Footage of Hong Kong's pro-democracy movement is essentially nowhere to be found on the globally popular social media app TikTok. Instead, protesters are getting the word out on Twitter and Facebook. With roughly 1 billion global users, what could explain TikTok's Hong Kong blackout?
While it might be that TikTok's core demographic is teens and young adults, or that the app's most popular content categories are viral video clips of lip-syncing and physical stunts, the more likely explanation is that TikTok is owned by a Chinese company which has historically tried to curry favor with the Communist Party of China (CCP).
Many of TikTok's users are unaware of its Chinese roots. The app is owned by ByteDance, which also owns Douyin, the Chinese version of TikTok. Douyin, like all other social media companies in mainland China, must comply with the "Great Firewall," which blocks any political content that the CCP finds objectionable. Political dissent is banned, though social media users tend to find shortlived ways to circumvent the firewall: Tiananmen Square is famously referred to as "May 35th," since references to the actual date of the massacre—June 4—are scrubbed from social media by the CCP's censors.
The Washington Post reports that "It's impossible to know what videos are censored on TikTok: ByteDance's decisions about the content it surfaces or censors are largely opaque," but that "popular hashtags used by Hong Kong protesters that have spread widely across other social media barely exist on TikTok."
"The #antielab hashtag, a central organizing post named for protesters' resistance to an extradition bill seen as weakening Hong Kong sovereignty, has more than 34,000 posts on Instagram but only 11 posts on TikTok, totaling about 3,000 views. The hashtags for #HongKongProtests and #HongKongProtestors, some of the biggest rallying points on Twitter, return either a single video or an error message: 'Couldn't find this hashtag: Check out trending videos.' The #HongKongProtest hashtag showed six videos, totaling about 5,000 views."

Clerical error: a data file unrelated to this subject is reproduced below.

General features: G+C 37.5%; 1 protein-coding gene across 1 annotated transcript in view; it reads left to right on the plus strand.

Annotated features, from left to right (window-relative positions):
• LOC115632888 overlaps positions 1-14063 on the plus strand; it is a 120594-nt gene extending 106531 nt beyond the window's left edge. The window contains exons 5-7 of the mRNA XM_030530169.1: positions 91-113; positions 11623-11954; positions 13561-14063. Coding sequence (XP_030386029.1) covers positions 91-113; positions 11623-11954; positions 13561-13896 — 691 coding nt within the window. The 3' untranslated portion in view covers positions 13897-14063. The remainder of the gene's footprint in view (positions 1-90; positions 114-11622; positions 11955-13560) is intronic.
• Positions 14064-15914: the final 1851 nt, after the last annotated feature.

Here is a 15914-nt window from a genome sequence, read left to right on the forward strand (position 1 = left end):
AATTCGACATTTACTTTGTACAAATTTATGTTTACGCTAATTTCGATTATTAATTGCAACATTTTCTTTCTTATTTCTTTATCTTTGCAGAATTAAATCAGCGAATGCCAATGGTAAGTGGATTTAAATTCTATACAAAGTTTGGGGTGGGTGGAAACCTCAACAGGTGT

Other youth-dominated visual mediums, like Instagram, are rich with Hong Kong content. The #HongKong hashtag returns 33.3 million posts on Instagram; #HongKongProtest turns up nearly 43,000 posts, and #HongKongAirport, where many of the protests have taken place, turns up more than 97,000 posts. Part of the reason TikTok might not be used to spread Hong Kong protest content might be due to low interest among the app's predominately teen users. Or it might be the case that many Americans simply aren't interested in Hongkongers' ongoing fight for democracy.
But it's not as if TikTok and Douyin are devoid of other types of political content. Douyin is used semi-cryptically by Uighurs in China's western Xinjiang province to communicate with the rest of China that they have missing, dead, or separated relatives. This month, Nevada high schoolers used TikTok to organize a strike in solidarity with their teachers to get them better pay and working conditions. TikTok users have also used clips of art and body makeup to spread awareness of climate change, in addition to streaming coverage of climate-related protests (the #climatechange hashtag has nearly 30 million views and an endless stream of posts).
In the past, ByteDance has showed a strong degree of deference to the CCP. The Post notes:
In a statement, ByteDance said that the content moderation team for TikTok is based in the U.S. and held to wholly different standards than Douyin. And in terms of content, images that have caused a stir on Douyin (such as a cartoon pig named Peppa Pig, which Chinese state-owned media claim is antithetical to Party values) are allowed on TikTok.
Still, a video-centric app would seemingly be a natural fit for those who want to spread footage of the Hong Kong protests, which are now in their 16th week.
The protests, which were sparked by a proposed extradition treaty that would have allowed suspected criminals to be extradited from Hong Kong to Taiwan and mainland China, has turned into a larger demonstration against China's power creep. Since 1997, Hong Kong and China have used the "one country, two systems" policy, under which Hongkongers are allowed significant political freedoms. Hong Kong could lose these freedoms and be fully absorbed by China in 2047, when the policy agreement is set to expire. Proposals like the extradition treaty have many Hongkongers worried that China is speeding up the timeline and attempting to prematurely winnow away at their freedoms.
More Reason coverage of Hong Kong protests—in video form—here.